New York's Firefighters Know Life Is Fleeting, but Family Endures
Their commitment, I have learned, means not only showing up in hard times but living life more fully all of the time.
I’ve thought a lot about why being up close to the department could make this so. We all know the stories of firefighters’ heroism that day, about the thousands they saved and the 343 of their own they lost as a result — and many more since.
What becomes more apparent up close is how much they are not an agency but a family. And not just any family – a profoundly loving, committed, close, gigantic family. As they have allowed me to be a part of this family, I’ve developed a more profound understanding of the hole left by that day 20 years ago.
A sacred vow for members of the FDNY is to never forget those lost in service to the city. This explicitly means showing up to the funeral, and the memorial, and providing for families’ financial needs. But it also means celebrating birthdays and graduations, standing in as the soccer coach, and sharing stories so vivid and colorful you will feel like you were there, like you know people you never met. Their commitment to never forget, I have learned, means not only showing up in hard times but living life more fully all of the time.
As an outsider arriving in their world, it can feel like madness. They hug you like they haven’t seen you for years. They fight with you like siblings. Personal space and alone time are not in their vocabulary. They're first to dance or sing at every party. They laugh at death but cry at birthdays. If something great happens in your life, they all show up, as quiet and gentle as a herd of elephants. And if something bad happens in your life, they show up then, too.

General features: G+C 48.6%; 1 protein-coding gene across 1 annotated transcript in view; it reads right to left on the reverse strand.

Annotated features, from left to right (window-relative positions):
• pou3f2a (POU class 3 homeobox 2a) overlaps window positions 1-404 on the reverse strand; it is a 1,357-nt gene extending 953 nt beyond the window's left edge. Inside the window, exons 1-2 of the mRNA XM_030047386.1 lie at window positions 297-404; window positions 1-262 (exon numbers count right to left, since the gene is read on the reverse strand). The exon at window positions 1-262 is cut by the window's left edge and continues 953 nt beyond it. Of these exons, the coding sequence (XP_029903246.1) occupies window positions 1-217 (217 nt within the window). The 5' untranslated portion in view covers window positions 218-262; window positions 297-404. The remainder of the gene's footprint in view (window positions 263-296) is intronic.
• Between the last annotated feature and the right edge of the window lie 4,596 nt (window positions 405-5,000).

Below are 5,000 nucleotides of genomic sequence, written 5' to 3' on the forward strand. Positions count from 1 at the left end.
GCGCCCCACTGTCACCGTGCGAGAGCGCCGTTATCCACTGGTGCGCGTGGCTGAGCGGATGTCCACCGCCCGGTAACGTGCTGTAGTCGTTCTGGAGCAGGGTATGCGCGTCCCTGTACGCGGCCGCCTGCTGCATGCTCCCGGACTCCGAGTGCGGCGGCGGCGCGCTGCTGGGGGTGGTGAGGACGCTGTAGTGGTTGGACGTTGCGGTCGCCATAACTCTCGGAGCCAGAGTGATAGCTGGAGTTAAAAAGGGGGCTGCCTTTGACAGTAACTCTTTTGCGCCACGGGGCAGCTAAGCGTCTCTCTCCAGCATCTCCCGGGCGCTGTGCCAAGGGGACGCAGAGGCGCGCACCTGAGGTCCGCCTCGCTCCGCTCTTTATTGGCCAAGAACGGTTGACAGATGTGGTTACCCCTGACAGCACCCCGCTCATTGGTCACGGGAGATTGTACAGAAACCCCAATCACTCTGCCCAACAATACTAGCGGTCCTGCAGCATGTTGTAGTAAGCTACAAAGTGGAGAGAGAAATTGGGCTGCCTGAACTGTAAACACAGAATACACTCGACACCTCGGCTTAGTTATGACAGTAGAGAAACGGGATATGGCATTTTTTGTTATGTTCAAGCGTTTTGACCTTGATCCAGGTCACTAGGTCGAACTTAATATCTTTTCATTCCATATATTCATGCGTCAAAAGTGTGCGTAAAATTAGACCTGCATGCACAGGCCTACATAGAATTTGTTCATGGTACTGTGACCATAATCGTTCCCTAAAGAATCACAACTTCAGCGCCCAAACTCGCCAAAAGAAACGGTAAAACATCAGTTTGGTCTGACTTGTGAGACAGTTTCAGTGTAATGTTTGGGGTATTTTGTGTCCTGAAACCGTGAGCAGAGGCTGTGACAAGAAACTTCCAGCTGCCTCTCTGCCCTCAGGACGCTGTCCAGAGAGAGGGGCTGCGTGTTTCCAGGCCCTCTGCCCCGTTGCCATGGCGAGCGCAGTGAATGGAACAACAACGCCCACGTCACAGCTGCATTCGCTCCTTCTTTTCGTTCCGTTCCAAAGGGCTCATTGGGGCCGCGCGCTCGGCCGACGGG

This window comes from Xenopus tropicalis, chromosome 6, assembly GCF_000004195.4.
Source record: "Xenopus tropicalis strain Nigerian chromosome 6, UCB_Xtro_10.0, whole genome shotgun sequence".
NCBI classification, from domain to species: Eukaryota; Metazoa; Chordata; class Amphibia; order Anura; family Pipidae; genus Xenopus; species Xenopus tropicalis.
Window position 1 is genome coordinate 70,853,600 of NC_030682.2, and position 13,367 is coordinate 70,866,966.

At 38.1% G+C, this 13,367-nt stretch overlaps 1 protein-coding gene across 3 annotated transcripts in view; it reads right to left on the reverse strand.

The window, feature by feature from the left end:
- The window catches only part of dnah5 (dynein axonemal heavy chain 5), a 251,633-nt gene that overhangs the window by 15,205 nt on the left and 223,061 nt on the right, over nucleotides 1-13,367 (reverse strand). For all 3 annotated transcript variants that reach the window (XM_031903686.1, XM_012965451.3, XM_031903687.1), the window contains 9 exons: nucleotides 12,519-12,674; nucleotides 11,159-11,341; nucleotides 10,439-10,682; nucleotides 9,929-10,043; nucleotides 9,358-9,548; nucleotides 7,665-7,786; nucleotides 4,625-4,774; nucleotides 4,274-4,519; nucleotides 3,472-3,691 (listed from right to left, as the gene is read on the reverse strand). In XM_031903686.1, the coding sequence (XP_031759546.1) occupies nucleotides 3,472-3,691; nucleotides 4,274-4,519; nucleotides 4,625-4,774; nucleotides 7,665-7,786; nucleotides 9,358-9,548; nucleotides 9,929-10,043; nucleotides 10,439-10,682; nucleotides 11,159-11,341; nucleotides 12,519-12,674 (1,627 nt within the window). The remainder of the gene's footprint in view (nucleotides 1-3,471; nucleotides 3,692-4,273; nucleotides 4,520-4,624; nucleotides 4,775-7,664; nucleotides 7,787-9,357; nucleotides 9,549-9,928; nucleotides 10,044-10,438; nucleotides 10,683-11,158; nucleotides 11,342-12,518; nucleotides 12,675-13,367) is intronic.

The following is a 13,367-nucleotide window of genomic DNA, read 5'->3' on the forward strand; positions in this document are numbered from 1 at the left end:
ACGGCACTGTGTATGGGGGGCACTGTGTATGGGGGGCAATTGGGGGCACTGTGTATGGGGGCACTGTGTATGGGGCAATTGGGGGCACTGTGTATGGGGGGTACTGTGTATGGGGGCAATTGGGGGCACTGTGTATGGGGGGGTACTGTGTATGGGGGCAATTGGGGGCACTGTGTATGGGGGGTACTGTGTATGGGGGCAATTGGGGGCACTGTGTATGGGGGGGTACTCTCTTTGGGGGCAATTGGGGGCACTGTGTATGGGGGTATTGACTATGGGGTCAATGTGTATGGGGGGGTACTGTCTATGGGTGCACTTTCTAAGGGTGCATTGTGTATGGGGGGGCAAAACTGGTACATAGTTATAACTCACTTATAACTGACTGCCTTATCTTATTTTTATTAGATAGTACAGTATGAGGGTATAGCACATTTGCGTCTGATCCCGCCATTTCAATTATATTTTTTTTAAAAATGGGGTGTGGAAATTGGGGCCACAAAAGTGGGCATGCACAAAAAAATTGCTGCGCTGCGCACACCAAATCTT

It’s an approach to life built from a raw understanding of how fleeting life is.
Most of us approach life more cautiously. We view most tragedies through a news camera and do most of our grieving from a distance. The members of the FDNY do not have that choice. Every day they show up knowing they might not make it home. They are able to do so because they know if they can’t make it home, someone else will show up to pick up the pieces. Someone – actually, many people – will ensure love and memories remain, and that life keeps going.
Much of the world is stumbling onto this lesson in the wake of COVID. They are beginning to learn what the FDNY has taught me in the time they’ve let me spend with them. That when everything else is stripped away, it is only our bonds to one another that really matter, that get us through.
In a homily he gave on September 10th of 2001, not knowing it would be his last, FDNY Chaplain Mychal Judge said, “That’s the way it is. Good days. And bad days. Up days. Down days. Sad days. Happy days. But never a boring day on this job. You do what God has called you to do. You show up.”
The FDNY always shows up. It was true on 9/11. It was true in the hours and days after 9/11. It has been true all through COVID. No matter what happens, they keep showing up where they are needed most—for New Yorkers and for one another.
It is what makes them the bravest and the best, running in when everyone else runs out. New Yorkers past, present and future owe them a debt of gratitude for their service. I also owe them one for letting me be a part of their family and in turn, teaching me how to show up for others.